Google's Find My Device Network rolls out for more people and devices

Find My Device home page log in to Google account against colorful background
(Image credit: Harish Jonnalagadda / Android Central)

What you need to know

  • It seems that Google is extending its new Find My Device network's reach to more users inside and outside the U.S.
  • Users on X (formerly Twitter) in Japan and the U.K. have started receiving support, while folks in the U.S. are receiving it on more devices.
  • The new network's offline discovery if a phone's battery dies is only available for the Pixel 8 series, and Google recently explained how it works.

It looks like Google's new Find My Device is starting to appear for folks outside of the U.S. and Canada.

As spotted by Mishaal Rahman (Android Authority), a few users have taken to X (formerly Twitter), and they've reported receiving access to Google's new network for lost devices. A Japanese user posted a screenshot of their Android picking up Find My Device, while another user from the U.K. posted similar examples.

However, with more users outside of North America picking it up, it seems Google is continuing to extend its network's reach in the U.S.

Android Central started noticing it on a base Pixel 8 model while also receiving the notification for its arrival on a Moto Razr Plus. Google began rolling out its new network on its latest Pixels in April, and it seems this low rollout is starting to reach even more people.

Google explains that users can utilize its Find My Device network to rediscover their lost devices (e.g., phones) and accessories (e.g., earbuds). The company adds that a user's device location is encrypted using their screen lock and can only be seen by the owner. Similarly, if you share a device's location with another user, they will see it, too. Google states that users have the option to change this setting at any time.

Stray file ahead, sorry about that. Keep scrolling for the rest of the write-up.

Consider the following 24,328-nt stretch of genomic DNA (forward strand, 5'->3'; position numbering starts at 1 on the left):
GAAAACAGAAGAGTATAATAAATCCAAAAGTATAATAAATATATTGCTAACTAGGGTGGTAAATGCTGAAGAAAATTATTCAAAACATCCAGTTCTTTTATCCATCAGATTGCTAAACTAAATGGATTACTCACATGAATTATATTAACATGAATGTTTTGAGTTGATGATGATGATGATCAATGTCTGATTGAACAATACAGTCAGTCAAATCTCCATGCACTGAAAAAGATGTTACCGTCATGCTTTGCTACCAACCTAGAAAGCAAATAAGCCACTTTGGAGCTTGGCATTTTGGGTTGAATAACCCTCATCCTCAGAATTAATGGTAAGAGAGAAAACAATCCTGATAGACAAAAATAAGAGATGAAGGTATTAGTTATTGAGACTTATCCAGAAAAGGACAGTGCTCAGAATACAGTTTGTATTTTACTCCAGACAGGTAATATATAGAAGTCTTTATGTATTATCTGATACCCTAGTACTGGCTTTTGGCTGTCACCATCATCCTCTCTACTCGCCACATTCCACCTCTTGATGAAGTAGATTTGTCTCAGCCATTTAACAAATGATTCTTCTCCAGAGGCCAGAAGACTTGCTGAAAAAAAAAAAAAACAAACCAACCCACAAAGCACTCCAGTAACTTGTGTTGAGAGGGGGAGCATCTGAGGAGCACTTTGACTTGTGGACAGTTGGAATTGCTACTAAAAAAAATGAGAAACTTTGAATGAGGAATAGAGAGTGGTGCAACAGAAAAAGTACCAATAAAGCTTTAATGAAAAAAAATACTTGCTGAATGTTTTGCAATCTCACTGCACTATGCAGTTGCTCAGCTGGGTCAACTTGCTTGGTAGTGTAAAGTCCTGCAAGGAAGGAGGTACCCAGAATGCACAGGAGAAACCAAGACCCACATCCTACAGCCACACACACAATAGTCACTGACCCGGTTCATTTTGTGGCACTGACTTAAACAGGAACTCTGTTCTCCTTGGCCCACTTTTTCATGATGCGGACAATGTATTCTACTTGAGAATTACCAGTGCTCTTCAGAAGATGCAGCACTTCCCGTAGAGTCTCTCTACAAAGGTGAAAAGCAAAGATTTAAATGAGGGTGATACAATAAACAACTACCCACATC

Users will also have a few options for finding offline devices. In its settings, users will see "off," "without network," "high-traffic areas only," and "network in all areas." By default, the high-traffic area option is selected.

This choice works in places like airports or "busy footpaths."

It's also worth mentioning that the Pixel 8 features extra text that mentions finding a powered-off device or out of battery. Despite the Razr Plus receiving access, it cannot be found in either state on the new network.

The Motorola Razr Plus lacks support for offline discovery on Google's Find My Device network.

(Image credit: Derrek Lee / Android Central)

A recent Google support document detailed how the offline tracking of the Pixel 8 series works. Essentially, users should ensure Bluetooth and Location services are toggled on before their Pixel 8 loses power and shuts down. The company added that that the devices can still transmit their location to a user for "several hours" after turning off.

It's unclear if the latest Pixel 8a will receive such offline support. However, Google's wording doesn't explicitly say it won't.

Google's I/O 2024 event is coming up on May 14.  While we're expecting to hear things about Android 15 and the next Pixels, there's a chance its new Find My Device network could make another appearance.

Nickolas Diaz
News Writer

Nickolas is always excited about tech and getting his hands on it. Writing for him can vary from delivering the latest tech story to scribbling in his journal. When Nickolas isn't hitting a story, he's often grinding away at a game or chilling with a book in his hand.